The absence of real reform policy for soaring health care costs stymies the Republican Party and the chances for star candidates like Mitt Romney and Tommy Thompson.
Romney tackled access with his RomneyCare, much in the manner of President Obama, but health costs continue to rage out of control in Massachusetts, more so than in most other states.
Thompson also increased access while governor through BadgerCare, flirted with and skirted around support for ObamaCare, which is essentially access and insurance reform, but did little to advance management of medical hyperinflation.
Republicans in general know what they don’t like – ObamaCare and it greater involvement of the federal government in the health care industry.
And give the Grand Old Party credit for creating health savings accounts (HSAs) early in the Bush Administration nearly a decade ago. That has been essential for creating the emerging semblance of a marketplace.
An estimated 40 million Americans now have personal health accounts in one form or another, making them real consumers of health care vs. passive, entitled recipients.
But there has been no movement since, leaving the Republicans barren, with no health care agenda of note except for saying “no” to ObamaCare.
There is monumental dysfunction in that solution-less posture. Republicans like to portray themselves as the champions of the business world, but they pay almost no attention to what is going on in that world. Private payers, especially large employers, are racing ahead with ground-level reforms that are working to bend downwards the out-of-control health cost trajectory.
More than half of the large employers now offer consumer-driven health plans that include higher deductible, higher co-insurance and off-setting health accounts. Health coverage stays the same or gets better. That trend includes most large health insurers (Humana pioneered the implementation of HSAs) and most large provider corporations.
If it works for them, why not for state and federal employees? In Wisconsin, for instance, the state employee plan under the Employee Trust Fund (ETF) operates at costs of more than two times best practice in the private sector.
Why doesn’t ETF self-insure? Why doesn’t it go to a consumer-driven plan? Why don’t the Republicans who control state politics insist on the savings that would follow such a reform? Four national studies put the savings at 20% to 30%.
Gov. Walker and the Republican-controlled legislature shifted costs to state and local employees by raising their contributions for health care. That saved some money for the state, but does nothing to change the underlying dynamics of cost hyperinflation.
When the incentives and disincentives embedded in consumer-driven plans get employee wallets and minds into the game, behaviors change and costs plummet.
As a byproduct, ETF could publish its net prices for medical procedures, and the state would have its first comprehensive transparency model. It would not apply to all health care purchases, but it would be an excellent frame of reference across the state. Could that be done by executive order of Gov. Walker?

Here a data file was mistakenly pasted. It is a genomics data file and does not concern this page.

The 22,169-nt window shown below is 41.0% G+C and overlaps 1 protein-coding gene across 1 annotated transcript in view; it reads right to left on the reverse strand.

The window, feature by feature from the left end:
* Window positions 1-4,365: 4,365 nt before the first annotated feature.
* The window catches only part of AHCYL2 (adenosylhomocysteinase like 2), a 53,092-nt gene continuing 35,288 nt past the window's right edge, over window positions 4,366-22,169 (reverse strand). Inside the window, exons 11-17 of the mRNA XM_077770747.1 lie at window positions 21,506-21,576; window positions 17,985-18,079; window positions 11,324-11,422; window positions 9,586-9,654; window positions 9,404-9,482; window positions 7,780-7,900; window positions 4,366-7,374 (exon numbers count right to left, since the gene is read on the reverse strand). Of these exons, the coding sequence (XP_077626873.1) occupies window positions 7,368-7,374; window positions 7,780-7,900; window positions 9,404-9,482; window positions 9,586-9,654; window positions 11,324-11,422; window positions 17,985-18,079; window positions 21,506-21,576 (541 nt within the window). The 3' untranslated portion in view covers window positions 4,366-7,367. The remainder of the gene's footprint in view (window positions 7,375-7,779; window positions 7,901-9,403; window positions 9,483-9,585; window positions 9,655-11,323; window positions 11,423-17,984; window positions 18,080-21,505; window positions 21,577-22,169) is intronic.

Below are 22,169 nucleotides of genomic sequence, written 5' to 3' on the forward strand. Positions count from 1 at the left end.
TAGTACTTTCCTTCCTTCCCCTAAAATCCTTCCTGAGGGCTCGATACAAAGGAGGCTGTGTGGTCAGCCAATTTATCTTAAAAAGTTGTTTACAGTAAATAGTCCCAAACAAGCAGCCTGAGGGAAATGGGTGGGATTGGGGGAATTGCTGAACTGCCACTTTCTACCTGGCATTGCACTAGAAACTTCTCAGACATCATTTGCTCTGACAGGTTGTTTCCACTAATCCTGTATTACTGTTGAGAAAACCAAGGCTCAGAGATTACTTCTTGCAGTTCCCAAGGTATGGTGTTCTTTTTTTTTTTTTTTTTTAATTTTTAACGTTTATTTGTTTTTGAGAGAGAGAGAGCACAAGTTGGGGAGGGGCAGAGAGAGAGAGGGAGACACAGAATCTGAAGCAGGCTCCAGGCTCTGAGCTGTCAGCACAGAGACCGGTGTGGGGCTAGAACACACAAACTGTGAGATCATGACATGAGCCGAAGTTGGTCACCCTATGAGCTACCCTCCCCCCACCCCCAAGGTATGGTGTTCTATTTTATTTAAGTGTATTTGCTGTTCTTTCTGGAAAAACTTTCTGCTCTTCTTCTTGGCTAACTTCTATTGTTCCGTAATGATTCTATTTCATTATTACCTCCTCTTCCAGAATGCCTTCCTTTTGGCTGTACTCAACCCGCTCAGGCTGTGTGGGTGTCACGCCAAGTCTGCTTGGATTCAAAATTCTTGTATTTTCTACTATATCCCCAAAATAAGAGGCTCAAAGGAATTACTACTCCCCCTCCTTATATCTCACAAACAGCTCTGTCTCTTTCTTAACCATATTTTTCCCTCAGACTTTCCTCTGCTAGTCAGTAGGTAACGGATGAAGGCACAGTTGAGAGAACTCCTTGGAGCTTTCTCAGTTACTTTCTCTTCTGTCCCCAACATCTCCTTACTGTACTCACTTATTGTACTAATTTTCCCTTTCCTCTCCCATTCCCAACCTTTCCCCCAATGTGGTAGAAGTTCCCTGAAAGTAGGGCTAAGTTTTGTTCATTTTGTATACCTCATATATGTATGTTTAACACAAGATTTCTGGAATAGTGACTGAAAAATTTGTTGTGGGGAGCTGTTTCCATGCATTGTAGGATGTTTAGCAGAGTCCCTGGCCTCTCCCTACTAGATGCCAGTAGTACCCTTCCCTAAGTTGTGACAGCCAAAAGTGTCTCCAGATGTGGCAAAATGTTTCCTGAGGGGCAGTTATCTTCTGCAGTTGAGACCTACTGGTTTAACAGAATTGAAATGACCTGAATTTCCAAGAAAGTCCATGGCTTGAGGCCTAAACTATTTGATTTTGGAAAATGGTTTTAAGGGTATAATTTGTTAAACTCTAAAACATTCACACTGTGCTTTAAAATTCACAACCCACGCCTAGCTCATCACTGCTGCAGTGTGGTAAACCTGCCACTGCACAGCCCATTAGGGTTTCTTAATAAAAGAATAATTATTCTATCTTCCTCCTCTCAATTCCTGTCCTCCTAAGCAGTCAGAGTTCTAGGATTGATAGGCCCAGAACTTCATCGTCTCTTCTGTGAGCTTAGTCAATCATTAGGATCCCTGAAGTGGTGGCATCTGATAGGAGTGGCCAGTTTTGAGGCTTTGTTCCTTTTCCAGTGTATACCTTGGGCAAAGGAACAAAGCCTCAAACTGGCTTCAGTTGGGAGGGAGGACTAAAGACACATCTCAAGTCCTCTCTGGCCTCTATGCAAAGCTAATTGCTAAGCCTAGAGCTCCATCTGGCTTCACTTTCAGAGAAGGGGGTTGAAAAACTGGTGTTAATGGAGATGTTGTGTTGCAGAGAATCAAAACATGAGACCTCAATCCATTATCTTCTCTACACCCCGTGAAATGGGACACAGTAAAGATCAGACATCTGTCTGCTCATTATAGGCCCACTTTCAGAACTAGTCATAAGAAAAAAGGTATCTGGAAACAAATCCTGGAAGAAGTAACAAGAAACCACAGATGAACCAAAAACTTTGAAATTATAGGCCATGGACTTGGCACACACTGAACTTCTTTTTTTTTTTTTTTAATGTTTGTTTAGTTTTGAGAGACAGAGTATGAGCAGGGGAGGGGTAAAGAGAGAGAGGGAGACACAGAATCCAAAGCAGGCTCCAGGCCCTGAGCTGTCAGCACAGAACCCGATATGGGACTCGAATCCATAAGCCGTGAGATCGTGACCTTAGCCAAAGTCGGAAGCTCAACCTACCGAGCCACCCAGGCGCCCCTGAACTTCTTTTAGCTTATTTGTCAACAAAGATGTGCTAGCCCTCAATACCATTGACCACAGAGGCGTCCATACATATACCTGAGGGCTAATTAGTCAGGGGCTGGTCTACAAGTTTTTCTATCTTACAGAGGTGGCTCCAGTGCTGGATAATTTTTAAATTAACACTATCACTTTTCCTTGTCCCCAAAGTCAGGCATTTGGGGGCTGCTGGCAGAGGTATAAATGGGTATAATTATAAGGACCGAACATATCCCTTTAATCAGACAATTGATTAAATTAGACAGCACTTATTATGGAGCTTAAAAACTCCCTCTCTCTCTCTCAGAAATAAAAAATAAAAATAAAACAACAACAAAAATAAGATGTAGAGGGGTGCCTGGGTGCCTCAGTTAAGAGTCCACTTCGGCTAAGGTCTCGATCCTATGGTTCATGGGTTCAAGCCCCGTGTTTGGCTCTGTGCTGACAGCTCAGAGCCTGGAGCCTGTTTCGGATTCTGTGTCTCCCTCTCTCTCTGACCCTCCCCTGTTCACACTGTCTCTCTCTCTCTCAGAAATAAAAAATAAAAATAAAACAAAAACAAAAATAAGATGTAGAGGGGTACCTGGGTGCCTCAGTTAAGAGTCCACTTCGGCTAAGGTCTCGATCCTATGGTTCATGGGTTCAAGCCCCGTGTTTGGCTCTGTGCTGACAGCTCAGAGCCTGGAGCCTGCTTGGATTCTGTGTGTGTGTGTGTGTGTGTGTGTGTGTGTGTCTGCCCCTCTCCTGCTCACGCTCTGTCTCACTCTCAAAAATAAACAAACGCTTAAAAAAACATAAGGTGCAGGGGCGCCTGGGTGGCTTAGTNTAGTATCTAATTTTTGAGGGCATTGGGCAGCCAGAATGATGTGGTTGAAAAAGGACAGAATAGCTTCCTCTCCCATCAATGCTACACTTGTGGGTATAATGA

Large employers are also in a stampede to take back the front end of the health care supply chain. They are installing their own on-site primary care clinics, giving them the keys to the front door of medicine. The payers’ doctors order tests, order specialists — only when needed — and order admits to hospitals.
It also enables payer companies to install proactive primary care – six sigma care — for chronic diseases. Those conditions, like diabetes, the source of 80% of U.S. health costs. When managed intelligently and aggressively, such proactive primary care on-site can cut costs by one-third. That’s not theory; it’s a proven, audited track record.
This reform constitutes destructive innovation. This emerging model replaces the reactive medicine that is the general practice in America today. You know, the six to eight minute visits to fix you when you’re broke.
Public payers could deploy similar on-site clinics and do their employees and taxpayers a big favor.
The Republicans should also introduce themselves to John Toussaint. He is leading the charge for bringing lean disciplines to health care. The lean movement transformed manufacturing, and it can transform health care in the same manner.
Toussaint has made Theda Care in Appleton the leading pilot in the world for reducing waste and errors in medicine. He hosted 34 health care CEOs in Appleton last week to show them the way forward. He has 40 health care providers in his lean network, including renowned institutions like Gunderson Health in LaCrosse, Wisconsin and the Cleveland Clinic.
Republicans should insist all 6000 hospitals in the United States get aboard the lean train. It will take a reformed payment system to push these change-resistant organizations to where Toussaint and Theda Care have already gone.
Toussaint, a doctor and former CEO, fervently believes that 30% to 50% of U.S. Medical spending is wasted.
Why isn’t he a national and Wisconsin hero? Why isn’t he testifying in front of key Congressional and legislative committees? He offers a market-based reform, and few are listening, including Republican leaders. They just don’t get it.
Republican Gov. Mitch Daniels has proved that fundamental reforms can be transferred from the private sector to the public sector. He has done just that with Indiana state employees, who are now enrolled in a consumer-driven plan.
Too bad he didn’t run for president; he is one Republican who has created an market-based reform that goes after the number one problem, the runaway costs.